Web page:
Five Things To Do Before Your First or Fiftieth Disney Vacation

Congratulations, you have just booked your first (or fifitieth!) Disney vacation! But, now what? You’ve figured out your hotel, your flight, and booked an amazing package with tickets included. Nothing left to worry about, right?

That’s not quite true. Most people think that’s the end of vacation planning, but it’s not, at least where Disney is concerned. A decent plan in place could vastly improve your Disney vacation.

First and foremost, follow a reputable Disney Blog. You’re already here at Chip & Co. though so I won’t include that on my list.

  1. Read a guide book. Most people recommend The Unofficial Guide to Walt Disney World (for the most comprehensive look at the resort) or The Passporter (the most fun and personalized). I don’t have an opinion either way, except that buying one, or checking one out from the library, is a good idea for planning a stress free vacation.
  2. Sit with your family and decide if you want to do any Character Dining or Signature Dining. If you do, decide and book those 180 days prior to your arrival date. Some of the restaurants book up fast, so it’s important that you do this early in your vacation planning.
  3. Figure out what attractions that are “Must-Do’s” for you and your family. Walt Disney World is a huge place. Not many people realize just how huge it is until they arrive. Most people cannot accomplish it all in one vacation. Spend time looking over the attractions, you can even view them on YouTube, to pick the ones that you really want to experience the most. Some rides, such as Soarin’ and Toy Story Midway Mania can have upwards of 3 hours projected wait time during peak crowds. If those are attractions that intrigue you, hit them first! On the other hand, if you’re nostalgic and want to be sure to experience The Carousel of Progress or The Great Movie Ride, these don’t typically have long wait times so you could visit them just about any time.  If you use Chip’s touring plans, he goes over all of this park-by-park.
  4. Create an itinerary.  I know not everyone likes to plan their days on vacation like I do, however, I do find it’s important to discuss and decide tentatively whether you will participate in any Extra Magic Hours or arrive at Rope Drop and how a crowd calendar prediction will affect your desired park each day. When I create my personal itineraries, I pick a park per day based on projected crowd levels. I aim for the lower or middle graded park unless I’m participating in an EMH park. This works great for us, most of the time. There are flukes, days where the lowest rated park will have an insane amount of Guests. We just roll with it. With a good touring plan (like Chip’s), you can still hit all the headliners and have time to people watch.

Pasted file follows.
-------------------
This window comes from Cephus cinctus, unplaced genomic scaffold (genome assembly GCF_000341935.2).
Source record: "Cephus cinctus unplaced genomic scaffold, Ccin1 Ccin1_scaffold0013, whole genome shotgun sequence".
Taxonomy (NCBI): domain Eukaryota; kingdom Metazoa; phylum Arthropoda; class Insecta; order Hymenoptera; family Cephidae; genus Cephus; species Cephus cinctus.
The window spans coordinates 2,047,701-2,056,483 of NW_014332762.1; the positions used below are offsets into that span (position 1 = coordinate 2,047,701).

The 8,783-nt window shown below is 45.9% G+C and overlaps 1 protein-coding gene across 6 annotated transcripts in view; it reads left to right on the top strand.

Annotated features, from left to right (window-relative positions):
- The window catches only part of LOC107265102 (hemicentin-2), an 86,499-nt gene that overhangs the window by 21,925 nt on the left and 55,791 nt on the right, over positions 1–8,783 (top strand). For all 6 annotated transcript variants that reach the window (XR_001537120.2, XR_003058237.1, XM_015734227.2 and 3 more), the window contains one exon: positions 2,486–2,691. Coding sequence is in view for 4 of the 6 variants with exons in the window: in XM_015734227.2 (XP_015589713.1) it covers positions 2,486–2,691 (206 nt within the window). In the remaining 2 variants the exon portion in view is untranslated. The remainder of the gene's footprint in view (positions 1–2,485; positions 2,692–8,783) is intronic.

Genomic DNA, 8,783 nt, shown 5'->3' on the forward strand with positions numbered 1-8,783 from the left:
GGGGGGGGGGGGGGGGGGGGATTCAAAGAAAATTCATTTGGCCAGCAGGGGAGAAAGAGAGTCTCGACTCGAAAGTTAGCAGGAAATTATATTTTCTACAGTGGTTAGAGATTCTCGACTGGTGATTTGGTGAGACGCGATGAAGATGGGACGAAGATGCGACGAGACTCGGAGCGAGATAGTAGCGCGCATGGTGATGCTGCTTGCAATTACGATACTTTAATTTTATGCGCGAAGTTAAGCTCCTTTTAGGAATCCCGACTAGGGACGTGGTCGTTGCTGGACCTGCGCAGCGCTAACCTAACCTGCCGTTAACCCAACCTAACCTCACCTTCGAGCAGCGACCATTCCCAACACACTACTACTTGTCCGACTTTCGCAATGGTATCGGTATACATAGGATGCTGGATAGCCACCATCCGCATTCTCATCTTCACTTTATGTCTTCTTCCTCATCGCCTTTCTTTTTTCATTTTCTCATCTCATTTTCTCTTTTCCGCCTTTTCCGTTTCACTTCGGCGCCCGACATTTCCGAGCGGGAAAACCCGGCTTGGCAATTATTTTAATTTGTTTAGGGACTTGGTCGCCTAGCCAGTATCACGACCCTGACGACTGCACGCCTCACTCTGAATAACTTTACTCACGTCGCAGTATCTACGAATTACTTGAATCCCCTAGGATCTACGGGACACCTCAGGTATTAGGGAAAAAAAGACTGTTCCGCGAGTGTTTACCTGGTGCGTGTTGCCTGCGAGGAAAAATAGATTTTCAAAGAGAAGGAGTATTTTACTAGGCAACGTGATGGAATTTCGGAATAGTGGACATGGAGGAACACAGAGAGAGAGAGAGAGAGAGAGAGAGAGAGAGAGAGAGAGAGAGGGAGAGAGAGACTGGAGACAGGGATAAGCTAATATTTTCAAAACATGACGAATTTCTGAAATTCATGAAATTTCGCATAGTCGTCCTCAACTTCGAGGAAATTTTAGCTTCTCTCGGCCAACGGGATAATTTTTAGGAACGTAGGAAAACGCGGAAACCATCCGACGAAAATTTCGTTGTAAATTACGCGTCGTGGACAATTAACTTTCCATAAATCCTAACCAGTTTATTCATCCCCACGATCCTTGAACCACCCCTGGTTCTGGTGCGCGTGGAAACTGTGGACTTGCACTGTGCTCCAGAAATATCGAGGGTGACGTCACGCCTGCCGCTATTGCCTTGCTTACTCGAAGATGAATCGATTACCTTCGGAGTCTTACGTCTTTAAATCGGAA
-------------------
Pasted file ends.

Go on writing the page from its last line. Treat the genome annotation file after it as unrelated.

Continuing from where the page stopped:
5. “Soft” Pack your luggage. We begin a few weeks before our departure date packing the non-essential items we’ll need on vacation like extra socks, zip-lock bags, paper towel rolls etc. This not only minimizes the chance we’ll forget something, but it also gives us time to pack the things we would have forgotten about otherwise.

This list is a good start for planning a Disney vacation, but it’s not comprehensive by any means. I’m a planning nerd and will spend an insane amount of energy planning a Disney vacation by looking through menus, contemplating what each person in our family would order, torturing each of us with countless photos of all the yummy goodness available until we’re all feeling so starved that our tummies are begging for a bite of what’s on the screen. And that’s just on step two. I try to not drive my family insane with the planning, so I also create Disney Mix-tapes and implement a family movie night with Disney movies as our countdown. They don’t mind me so much then, or well, at least they tolerate me. Mostly.

Also Chip recommends if you are a Disney Foodie try out his 100 Disney Foods to Eat Before you Die Challenge or 100 Disney VEGETARIAN Foods to Eat Before you Die Challenge. Let us know how many you have tried!

Anyhow, even if you’re the spontaneous type, these five steps could greatly improve your Disney vacation. By preparing a little ahead of time, you can reduce the amount of time you spend saying “what do you want to do next”. Instead you’ll already have a good idea and not waste precious (and expensive!) vacation time.

What is your booking ritual? Do you completely wing it or are you a planner like me?

Lisa writes here at Chip & Co. as well as her blog Adventures in Mousedom. As a local to Disney World, she offers a different insight into visiting the parks. If you’re super cool like Chip, you should check it out. Okay, even if you’re not super cool like Chip, you should check it out. Trust me. What’s could go wrong?

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Lisa is a homeschooling mom who is a local to Disney World. She loves to share her unique perspective on visiting Disney World.
  • Aaron Slutsky

    Buy ponchos from the dollar store.

  • Myria Johnson

    More of a winger, I suppose. The biggest plans my family makes is “Tomorrow we are going to X Park”. Usually Epcot. And then someone gets a hankering to ride The Jungle Cruise (usually me) so we split up and tromp on over to MK. One time a group of us went to MK and rode 4 rides and returned to Epcot all while the rest of our party stood in line at Toy Story Mania.

  • Marcia Hewey

    I hadn’t thought about checking a guidebook out of the library. Thanks for the tip.